Salt & Light

“A Christianity which has lost its vertical dimension has lost its salt and is not only insipid in itself, but useless to the world. But a Christianity which would use the vertical preoccupation as a means to escape from its responsibility for and in the common life of man is a denial of the incarnation.”[1]

Yesterday we talked about one of my favorite passages in Scripture, found in Matthew 5:13-16. Here is a different translation of the passage by Eugene Peterson in The Message: “Let me tell you why you are here. You’re here to be salt-seasoning that brings out the God-flavors of this earth. If you lose your saltiness, how will people taste godliness? You’ve lost your usefulness and will end up in the garbage. Here’s another way to put it: You’re here to be light, bringing out the God-colors in the world. God is not a secret to be kept. We’re going public with this, as public as a city on a hill. If I make you light-bearers, you don’t think I’m going to hide you under a bucket, do you? I’m putting you on a light stand. Now that I’ve put you there on a hilltop, on a light stand—shine! Keep open house; be generous with your lives. By opening up to others, you’ll prompt people to open up with God, this generous Father in heaven.”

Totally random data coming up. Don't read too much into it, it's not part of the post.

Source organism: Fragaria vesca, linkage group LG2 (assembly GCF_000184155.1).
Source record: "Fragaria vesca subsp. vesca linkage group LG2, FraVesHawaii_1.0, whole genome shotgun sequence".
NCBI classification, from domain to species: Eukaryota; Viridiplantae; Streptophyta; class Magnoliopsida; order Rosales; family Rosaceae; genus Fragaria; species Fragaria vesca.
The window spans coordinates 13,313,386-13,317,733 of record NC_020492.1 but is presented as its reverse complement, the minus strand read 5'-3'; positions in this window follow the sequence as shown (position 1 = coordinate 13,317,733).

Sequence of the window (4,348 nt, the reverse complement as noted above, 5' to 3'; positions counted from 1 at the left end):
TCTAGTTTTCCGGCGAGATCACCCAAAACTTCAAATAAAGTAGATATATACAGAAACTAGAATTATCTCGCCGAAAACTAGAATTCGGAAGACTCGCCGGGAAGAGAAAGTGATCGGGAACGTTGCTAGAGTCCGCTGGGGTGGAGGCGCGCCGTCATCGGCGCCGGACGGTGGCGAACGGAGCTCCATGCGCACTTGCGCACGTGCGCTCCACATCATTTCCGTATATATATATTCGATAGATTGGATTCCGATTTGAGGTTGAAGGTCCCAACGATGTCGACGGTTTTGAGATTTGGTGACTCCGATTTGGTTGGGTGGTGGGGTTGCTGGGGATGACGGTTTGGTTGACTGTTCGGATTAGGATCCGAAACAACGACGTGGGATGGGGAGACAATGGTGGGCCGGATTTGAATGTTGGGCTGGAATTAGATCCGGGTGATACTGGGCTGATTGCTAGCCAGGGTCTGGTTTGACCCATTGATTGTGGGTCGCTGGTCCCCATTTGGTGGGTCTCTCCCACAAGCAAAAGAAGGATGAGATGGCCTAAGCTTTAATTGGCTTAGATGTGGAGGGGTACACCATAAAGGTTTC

Walking this fine line of living in the world while not becoming a product of the world is a difficult undertaking, yet that is the call for Christians. Christ tells His followers to be “in but not of” the world. To be honest, though, there are not many individuals or churches that I know of that do this extremely well. The ones that do attempt to walk this fine line eventually fall off to one side or the other in the process. That is to be expected, and I commend those who still try to walk this fine line knowing that they are not going to make mistakes along the way.

What I have been thinking about in the last 24 hours is the process that takes place after an individual or church goes too far to one side or the other. I’ve noticed that we are quick to confess when we become too much like the world around us. This is a good, healthy and biblical thing. My question is why do we not practice this more often on the flip side? Why do we not feel compelled to confess the error of our ways when we have become isolated, indifferent and disengaged from the world around us? Yes we should continue to confess when we have lost our “saltiness” and look like everyone around us. We also should confess when we have put our lamp “under a bucket” and lived our lives in isolation from the world around us.


[1] From the 1968 World Council of Churches.

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